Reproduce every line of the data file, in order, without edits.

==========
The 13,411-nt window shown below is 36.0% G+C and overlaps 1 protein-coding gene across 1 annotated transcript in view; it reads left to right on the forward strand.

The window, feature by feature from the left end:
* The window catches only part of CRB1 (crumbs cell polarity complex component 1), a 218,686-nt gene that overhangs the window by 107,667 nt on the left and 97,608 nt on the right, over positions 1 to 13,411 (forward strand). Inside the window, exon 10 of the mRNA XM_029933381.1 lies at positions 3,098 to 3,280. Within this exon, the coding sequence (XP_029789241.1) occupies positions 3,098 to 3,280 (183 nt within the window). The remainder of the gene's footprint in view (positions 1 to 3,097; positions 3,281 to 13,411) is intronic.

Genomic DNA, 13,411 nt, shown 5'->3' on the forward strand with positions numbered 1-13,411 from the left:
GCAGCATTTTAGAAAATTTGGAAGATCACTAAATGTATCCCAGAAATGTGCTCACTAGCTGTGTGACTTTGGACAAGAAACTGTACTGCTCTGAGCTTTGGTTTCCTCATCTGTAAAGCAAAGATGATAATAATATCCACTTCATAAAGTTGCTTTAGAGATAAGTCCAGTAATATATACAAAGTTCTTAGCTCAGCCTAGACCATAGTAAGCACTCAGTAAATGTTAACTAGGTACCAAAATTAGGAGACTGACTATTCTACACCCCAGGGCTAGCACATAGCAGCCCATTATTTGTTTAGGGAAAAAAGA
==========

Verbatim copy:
The 13,411-nt window shown below is 36.0% G+C and overlaps 1 protein-coding gene across 1 annotated transcript in view; it reads left to right on the forward strand.

The window, feature by feature from the left end:
* The window catches only part of CRB1 (crumbs cell polarity complex component 1), a 218,686-nt gene that overhangs the window by 107,667 nt on the left and 97,608 nt on the right, over positions 1 to 13,411 (forward strand). Inside the window, exon 10 of the mRNA XM_029933381.1 lies at positions 3,098 to 3,280. Within this exon, the coding sequence (XP_029789241.1) occupies positions 3,098 to 3,280 (183 nt within the window). The remainder of the gene's footprint in view (positions 1 to 3,097; positions 3,281 to 13,411) is intronic.

Genomic DNA, 13,411 nt, shown 5'->3' on the forward strand with positions numbered 1-13,411 from the left:
GCAGCATTTTAGAAAATTTGGAAGATCACTAAATGTATCCCAGAAATGTGCTCACTAGCTGTGTGACTTTGGACAAGAAACTGTACTGCTCTGAGCTTTGGTTTCCTCATCTGTAAAGCAAAGATGATAATAATATCCACTTCATAAAGTTGCTTTAGAGATAAGTCCAGTAATATATACAAAGTTCTTAGCTCAGCCTAGACCATAGTAAGCACTCAGTAAATGTTAACTAGGTACCAAAATTAGGAGACTGACTATTCTACACCCCAGGGCTAGCACATAGCAGCCCATTATTTGTTTAGGGAAAAAAGA